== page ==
Flaherty said he criticized the Federal Reserve’s use of unconventional monetary policy known as quantitative easing at a private dinner of G-20 officials on Oct. 10, with U.S. Federal Reserve Chairman Ben S. Bernanke in attendance.
“I was fairly clear” at the meeting, Flaherty told reporters the next day. “It’s not good public policy,” he said, describing quantitative easing as “the printing of money.”
The comments raise questions about how Canada would respond if the global economy faced a shock such as a U.S. default, because the Bank of Canada lists quantitative easing as one of the policies it can follow when its key policy rate is as low as possible. The central bank would need the consent of the finance department to pursue the policy because it could require the bank to buy riskier assets than usual.
The Fed surprised investors last month by deciding not to trim its $85 billion-a-month asset-purchase program, which is designed to support growth. Previous signals from Fed officials, including Bernanke, that they may curtail bond buying prompted calls from the International Monetary Fund, China and Mexico for the U.S. to communicate better.
G-20 leaders meeting in Russia in September said in a statement they recognize the support that has come “from accommodative monetary policies, including unconventional monetary policies.” They also said central bankers would make sure policy changes are “carefully calibrated and clearly communicated,” a pledge officials repeated on the weekend.
Flaherty’s comments may reflect the Canadian government’s growing frustration with a policy whose growth benefits have been questioned and which may have kept the currency stronger than it otherwise would be, crimping exports, said David Tulk, chief Canada macro strategist in Toronto at TD Securities.
“It does have a diminishing return, I think that’s where his comments are more focused on,” Tulk said. “Tapering is actually a good thing for the Canadian economy because it’s the explicit acknowledgment of a stronger U.S. economy, but it also helps to push the Canadian dollar lower.”
While Canada’s central bank hasn’t used asset purchases to fuel growth, unlike the U.K. and the U.S., the Bank of Canada has said quantitative easing is an option they would consider if needed.
“It’s a tool that’s in the tool kit,” Governor Stephen Poloz said Oct. 11 in Washington. “We laid that out in 2009 in the midst of the crisis under what sorts of contingencies one might have to think about those things.”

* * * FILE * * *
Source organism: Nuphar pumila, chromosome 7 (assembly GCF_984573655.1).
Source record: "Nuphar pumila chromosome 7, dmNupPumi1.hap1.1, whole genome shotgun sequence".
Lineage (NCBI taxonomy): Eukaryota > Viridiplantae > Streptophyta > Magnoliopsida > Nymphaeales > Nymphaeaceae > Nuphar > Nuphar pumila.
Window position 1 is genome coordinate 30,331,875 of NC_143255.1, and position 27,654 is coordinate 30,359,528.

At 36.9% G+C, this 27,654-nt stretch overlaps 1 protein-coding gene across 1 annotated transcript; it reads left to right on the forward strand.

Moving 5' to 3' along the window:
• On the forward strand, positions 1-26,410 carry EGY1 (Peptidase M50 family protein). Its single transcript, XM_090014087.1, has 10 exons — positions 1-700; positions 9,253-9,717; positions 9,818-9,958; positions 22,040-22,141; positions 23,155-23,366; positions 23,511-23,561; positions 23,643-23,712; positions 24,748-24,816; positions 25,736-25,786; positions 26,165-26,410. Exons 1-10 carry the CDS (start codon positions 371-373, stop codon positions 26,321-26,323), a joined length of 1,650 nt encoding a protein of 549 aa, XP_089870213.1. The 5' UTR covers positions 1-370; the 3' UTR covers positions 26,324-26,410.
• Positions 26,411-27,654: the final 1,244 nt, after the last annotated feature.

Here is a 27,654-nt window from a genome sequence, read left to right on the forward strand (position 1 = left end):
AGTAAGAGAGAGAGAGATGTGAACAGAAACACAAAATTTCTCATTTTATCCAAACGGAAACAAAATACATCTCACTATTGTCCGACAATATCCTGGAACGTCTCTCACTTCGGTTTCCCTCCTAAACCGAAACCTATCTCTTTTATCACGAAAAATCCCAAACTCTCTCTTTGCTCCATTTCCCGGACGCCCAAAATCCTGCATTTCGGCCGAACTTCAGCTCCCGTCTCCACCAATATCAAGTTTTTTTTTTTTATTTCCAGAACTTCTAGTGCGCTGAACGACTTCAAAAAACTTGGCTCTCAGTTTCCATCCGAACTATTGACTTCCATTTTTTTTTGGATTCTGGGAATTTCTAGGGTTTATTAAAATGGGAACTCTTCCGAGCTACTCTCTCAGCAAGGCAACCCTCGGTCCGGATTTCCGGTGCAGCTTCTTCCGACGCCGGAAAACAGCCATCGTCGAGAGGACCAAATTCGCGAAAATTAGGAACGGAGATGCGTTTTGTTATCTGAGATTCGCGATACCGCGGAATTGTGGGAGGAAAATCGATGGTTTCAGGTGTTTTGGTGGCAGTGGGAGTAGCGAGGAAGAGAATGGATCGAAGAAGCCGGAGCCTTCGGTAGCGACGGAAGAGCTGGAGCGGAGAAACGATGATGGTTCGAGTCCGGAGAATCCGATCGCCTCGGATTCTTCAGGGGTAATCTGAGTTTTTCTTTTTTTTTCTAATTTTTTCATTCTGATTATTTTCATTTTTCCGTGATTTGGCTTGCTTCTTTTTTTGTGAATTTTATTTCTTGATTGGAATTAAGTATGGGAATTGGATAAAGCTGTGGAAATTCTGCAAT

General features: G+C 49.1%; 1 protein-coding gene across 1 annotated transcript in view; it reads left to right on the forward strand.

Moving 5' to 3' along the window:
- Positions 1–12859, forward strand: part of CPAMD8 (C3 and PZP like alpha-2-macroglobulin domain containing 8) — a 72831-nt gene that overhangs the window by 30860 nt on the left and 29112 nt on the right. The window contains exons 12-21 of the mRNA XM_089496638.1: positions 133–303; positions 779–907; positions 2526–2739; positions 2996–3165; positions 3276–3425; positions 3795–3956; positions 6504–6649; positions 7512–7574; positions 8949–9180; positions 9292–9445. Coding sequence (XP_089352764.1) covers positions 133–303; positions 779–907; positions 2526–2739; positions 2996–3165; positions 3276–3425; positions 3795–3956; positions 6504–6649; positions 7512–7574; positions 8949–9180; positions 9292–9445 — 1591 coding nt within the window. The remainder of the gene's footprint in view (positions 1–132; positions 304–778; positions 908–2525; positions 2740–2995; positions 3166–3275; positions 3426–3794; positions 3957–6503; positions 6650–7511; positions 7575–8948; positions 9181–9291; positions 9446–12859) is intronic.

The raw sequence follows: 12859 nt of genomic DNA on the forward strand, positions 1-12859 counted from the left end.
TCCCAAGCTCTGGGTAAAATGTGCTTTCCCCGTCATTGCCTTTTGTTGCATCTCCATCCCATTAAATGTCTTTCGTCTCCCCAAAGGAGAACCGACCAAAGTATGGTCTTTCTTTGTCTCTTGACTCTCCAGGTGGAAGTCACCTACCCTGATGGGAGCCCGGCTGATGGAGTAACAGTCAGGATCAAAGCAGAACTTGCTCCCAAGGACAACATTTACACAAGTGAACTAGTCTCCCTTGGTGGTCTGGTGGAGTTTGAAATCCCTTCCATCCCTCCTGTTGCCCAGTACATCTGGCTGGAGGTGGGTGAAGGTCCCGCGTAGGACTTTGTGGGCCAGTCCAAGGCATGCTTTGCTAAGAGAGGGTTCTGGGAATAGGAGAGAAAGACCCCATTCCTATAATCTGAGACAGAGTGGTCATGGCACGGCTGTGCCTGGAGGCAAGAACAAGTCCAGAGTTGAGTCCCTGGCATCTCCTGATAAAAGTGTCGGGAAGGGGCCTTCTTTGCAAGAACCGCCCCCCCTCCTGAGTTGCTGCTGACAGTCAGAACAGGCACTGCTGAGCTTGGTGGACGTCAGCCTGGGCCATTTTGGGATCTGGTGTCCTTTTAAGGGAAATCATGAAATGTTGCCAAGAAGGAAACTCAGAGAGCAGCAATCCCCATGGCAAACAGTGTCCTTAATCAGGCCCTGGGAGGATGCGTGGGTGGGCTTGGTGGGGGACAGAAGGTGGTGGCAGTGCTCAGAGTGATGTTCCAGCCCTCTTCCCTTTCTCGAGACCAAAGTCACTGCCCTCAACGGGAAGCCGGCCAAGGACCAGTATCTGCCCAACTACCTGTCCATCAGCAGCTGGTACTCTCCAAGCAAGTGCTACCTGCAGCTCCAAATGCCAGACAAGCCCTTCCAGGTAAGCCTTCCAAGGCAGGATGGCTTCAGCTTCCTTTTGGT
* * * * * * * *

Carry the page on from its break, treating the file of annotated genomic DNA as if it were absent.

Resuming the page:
Poloz also said he and Flaherty “certainly agree that quantitative easing is one of the last things we want to be in a position to have to use.”
Flaherty has been more definitive in recent days in his opposition to the policy. At an Oct. 10 press conference in Washington, he said the U.S. should never have implemented the policy “in the first place.”
“Now that they’ve done it, they should get out of it as quickly as they can,” Flaherty said.
The comments suggest Flaherty has dropped some of the nuance he’s used in the past on the issue. He told CBC Television in a November 2010 interview that quantitative easing was an option for policy makers. In a December 2010 interview with Bloomberg, Flaherty said the U.S. has few options other than quantitative easing since President Barack Obama lacked the ability to win legislative backing for further fiscal stimulus measures.
How quickly the U.S. should exit from its asset purchase program has been one of the main issues at the G-20 in recent months. Emerging market officials have expressed concern that when the Fed does begin tapering its bond buying, it could hurt them by sparking an exodus of investment, leading to higher borrowing costs. Brazil, Turkey, South Africa, India and Indonesia are the most vulnerable, Goldman Sachs Group Inc. strategists said in a Sept. 5 report.
The fact that quantitative easing could be around longer than expected may be adding to Flaherty’s frustration, said John Kirton, a political scientist and head of the G-8 Research Group at the University of Toronto.
“His remarks are certainly discrepant with the G-20 wide position,” Kirton said in a telephone interview. “Whether they are discrepant with the evolving Canada position is a more complex question.”
This isn’t the first time Flaherty has taken a controversial position within the G-20. In 2012, he joined U.S. Treasury Secretary Timothy F. Geithner arguing against giving the IMF more money to help Europe deal with its debt crisis, and saying non-European countries should have a veto over the lender’s role in Europe.
He was the first G-7 minister to openly raise the possibility of Greece leaving the euro at a meeting in Marseille in 2011 and led the charge in the G-20 against European efforts to impose a global tax on banks.
Flaherty also has criticized U.S. fiscal policy. At a meeting of G-7 ministers in the U.K. in May, Flaherty said the U.S.’s push for an easing of austerity was fostering ambiguity.
Often, he’s been vindicated. The IMF admitted last September that its cooperation with European institutions over bailouts in the euro region often delayed decision making. Canada’s opposition to Europe’s bank tax efforts ended up with broad support in the G-20.
Flaherty may be more isolated on this issue, something he acknowledged last week when he told reporters that he’s “not winning” the debate.
“I am surprised that he is going as far as to say they shouldn’t have done it in the first place,” said Mark Chandler, head of fixed income research at RBC Capital Markets in Toronto. “Most people would disagree with that.”
Chisholm Pothier, a spokesman for Flaherty, said his office didn’t have anything to add to the comments in Washington.
To contact the reporter on this story: Theophilos Argitis in Ottawa at email@example.com